Teal Times
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Teal Times

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A Teal Shade of Agile

The future of agile

Remember the Future

Agile took the world by storm and Scrum quickly became more synonymous with software development than rugby. Scrum Masters popped up like cosmos flowers after the first summer rains, polluting the software development job boards as the need for more agile organizations grew.

Image from Pixabay.
Image courtesy unsplash.com

Teal Time

Software development and good coffee to me is like salt and pepper — an undeniably excellent partnership. I haven’t met a technology geek who doesn’t love good coffee. It’s just one of those small little unwritten rules if you want to be part of the technology club. If there was to be an ad for the typical persona on a dating website for technology geeks, there will be stipulated:

Teal vs Agile — a Rough Guide

There are more differences than an be mentioned in one post, but on a high level, here are the top five elements that differentiates agile from teal, taking into consideration that teal inherently means that a company is fully agile. However, an agile company is not guaranteed to be teal.

1. Organizational agility

Agility originated when developers realized they’re not able to meet expectations if they’re so tightly managed and controlled in a super-structured waterfall approach, run by control and demand of the managers.

2. No Standardization

Scrum aims to standardize work — again driven by the control-and demanding leadership style that drives it. The process is standardized, the workflow (to-do, in progress, done) is standardized, even the ceremonies and schedule for these ceremonies are standardized. The only freedom the team has is often choosing the sprint duration.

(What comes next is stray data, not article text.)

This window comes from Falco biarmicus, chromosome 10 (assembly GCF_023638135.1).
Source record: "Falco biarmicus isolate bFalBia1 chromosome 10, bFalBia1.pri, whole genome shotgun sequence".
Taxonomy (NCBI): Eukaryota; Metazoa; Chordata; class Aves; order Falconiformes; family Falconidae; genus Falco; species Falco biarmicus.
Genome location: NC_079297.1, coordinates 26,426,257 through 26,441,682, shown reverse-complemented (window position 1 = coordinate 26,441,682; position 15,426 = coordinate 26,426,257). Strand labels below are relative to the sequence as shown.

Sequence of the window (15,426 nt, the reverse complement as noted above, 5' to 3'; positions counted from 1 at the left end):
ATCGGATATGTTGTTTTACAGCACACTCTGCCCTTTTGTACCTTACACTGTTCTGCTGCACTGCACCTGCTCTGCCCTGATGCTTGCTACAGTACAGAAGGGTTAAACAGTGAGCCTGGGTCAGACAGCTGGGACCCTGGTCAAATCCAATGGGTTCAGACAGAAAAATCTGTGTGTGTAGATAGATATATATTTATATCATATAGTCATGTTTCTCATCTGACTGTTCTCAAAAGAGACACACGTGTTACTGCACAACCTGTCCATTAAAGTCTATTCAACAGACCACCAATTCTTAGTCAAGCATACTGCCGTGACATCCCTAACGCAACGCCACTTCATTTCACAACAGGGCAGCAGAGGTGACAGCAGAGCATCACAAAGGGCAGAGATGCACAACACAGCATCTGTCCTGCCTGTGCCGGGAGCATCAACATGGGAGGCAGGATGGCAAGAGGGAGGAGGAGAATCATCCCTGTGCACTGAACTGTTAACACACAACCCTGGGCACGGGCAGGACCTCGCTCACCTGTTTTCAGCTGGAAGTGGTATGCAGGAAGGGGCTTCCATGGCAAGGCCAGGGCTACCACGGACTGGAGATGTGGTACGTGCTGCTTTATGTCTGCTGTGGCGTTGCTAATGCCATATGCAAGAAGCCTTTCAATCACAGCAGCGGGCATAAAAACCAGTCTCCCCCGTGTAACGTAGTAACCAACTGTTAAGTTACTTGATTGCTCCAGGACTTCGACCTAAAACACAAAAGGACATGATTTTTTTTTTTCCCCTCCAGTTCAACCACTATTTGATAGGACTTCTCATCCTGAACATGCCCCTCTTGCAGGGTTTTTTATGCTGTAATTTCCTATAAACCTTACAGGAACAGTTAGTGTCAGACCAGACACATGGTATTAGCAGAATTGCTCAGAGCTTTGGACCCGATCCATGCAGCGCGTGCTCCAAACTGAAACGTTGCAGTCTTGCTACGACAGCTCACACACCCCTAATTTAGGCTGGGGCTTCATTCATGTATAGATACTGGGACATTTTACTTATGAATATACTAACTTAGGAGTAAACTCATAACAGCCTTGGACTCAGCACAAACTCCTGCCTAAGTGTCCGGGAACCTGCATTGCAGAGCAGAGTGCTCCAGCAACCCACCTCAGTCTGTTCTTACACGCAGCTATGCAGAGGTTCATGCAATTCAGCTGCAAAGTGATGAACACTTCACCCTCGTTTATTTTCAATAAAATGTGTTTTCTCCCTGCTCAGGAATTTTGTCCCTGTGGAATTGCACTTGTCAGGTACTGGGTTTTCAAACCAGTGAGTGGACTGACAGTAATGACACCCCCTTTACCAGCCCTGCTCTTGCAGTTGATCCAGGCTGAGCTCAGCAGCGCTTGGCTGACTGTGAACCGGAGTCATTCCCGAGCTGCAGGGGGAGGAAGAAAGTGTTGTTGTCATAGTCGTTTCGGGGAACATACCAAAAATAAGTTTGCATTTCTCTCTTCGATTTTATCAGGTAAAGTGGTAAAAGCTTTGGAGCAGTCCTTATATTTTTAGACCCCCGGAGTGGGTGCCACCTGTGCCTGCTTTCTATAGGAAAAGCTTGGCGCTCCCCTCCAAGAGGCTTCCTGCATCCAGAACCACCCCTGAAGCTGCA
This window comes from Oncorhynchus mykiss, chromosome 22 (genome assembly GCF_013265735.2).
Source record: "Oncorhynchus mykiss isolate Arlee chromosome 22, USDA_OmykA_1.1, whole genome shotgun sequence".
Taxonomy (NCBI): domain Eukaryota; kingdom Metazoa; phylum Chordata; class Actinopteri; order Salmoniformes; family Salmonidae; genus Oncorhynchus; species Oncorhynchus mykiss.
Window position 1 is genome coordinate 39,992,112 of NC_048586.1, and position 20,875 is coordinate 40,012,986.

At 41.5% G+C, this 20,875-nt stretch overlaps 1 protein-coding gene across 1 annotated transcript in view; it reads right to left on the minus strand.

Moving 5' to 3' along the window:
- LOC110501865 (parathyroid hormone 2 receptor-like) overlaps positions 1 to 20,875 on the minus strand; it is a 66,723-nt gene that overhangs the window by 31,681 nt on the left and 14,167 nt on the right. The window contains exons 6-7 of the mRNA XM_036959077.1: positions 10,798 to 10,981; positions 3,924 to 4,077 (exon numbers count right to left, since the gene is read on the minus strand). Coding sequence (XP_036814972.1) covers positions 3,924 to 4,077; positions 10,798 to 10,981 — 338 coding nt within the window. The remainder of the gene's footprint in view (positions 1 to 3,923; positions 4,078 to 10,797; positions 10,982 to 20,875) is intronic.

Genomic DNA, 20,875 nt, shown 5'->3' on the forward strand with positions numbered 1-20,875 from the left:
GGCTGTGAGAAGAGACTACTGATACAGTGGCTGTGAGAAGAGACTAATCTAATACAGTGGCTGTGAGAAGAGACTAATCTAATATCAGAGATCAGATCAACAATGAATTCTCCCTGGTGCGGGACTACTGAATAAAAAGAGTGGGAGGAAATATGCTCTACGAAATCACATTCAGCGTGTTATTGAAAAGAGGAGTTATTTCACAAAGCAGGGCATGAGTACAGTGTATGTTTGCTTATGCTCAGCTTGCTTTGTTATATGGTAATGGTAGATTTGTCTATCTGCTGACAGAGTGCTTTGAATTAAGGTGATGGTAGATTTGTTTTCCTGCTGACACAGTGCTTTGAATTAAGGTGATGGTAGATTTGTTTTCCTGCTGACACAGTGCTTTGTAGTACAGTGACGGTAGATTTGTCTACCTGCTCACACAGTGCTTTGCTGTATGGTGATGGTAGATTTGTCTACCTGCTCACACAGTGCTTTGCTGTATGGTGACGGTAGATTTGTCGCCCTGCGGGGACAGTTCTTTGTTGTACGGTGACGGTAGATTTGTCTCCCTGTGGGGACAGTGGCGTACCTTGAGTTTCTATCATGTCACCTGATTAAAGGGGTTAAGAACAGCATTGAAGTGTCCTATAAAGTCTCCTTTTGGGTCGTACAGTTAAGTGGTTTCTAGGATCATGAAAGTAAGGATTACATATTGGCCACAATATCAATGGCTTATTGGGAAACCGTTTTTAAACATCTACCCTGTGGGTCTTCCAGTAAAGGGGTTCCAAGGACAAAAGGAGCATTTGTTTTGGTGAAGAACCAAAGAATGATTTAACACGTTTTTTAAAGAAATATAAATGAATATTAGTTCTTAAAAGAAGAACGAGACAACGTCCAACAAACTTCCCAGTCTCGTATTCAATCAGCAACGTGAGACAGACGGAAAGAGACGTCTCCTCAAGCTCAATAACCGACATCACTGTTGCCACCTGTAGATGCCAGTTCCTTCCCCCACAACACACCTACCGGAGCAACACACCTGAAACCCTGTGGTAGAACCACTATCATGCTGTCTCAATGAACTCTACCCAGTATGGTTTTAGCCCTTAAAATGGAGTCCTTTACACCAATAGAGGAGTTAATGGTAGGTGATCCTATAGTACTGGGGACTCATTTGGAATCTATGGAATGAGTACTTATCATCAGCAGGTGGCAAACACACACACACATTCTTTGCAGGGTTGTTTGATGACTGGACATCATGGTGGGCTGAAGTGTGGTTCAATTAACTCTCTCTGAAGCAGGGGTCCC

What is more important than standardization is good communication and an organizational team spirit.

3. Coaching rather than Consulting

Scrum and agile generally relies on consulting as teaching mechanism. Each team has a Scrum Master or Agile Coach who’s role it is to make sure that the team understands and follows the process.

4. Inclusive rather than Exclusive

Agile, or Scrum, is commonly viewed as a competition, where different teams are compared to each other to see who the ‘best’ performer is, much like the word “scrum” implies. That is like comparing the heart to the liver in a human body, trying to see which one is the better one, while both are equally important, just for different reasons. You can’t live without either.

It’s not teal if everyone doesn’t win.

5. Happiness matters

In agile organizations the emphasis is mainly on delivery, whatever it takes. It matters that the customers are happy and it matters that the shareholders are happy, but when employees are unhappy, it is the individual that often is expected to change.



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Kate Dames

A cup of fresh ideas for old problems. Integrating technology, agile, gamification & lean to make workplaces more human, productive & fun. www.funficient.com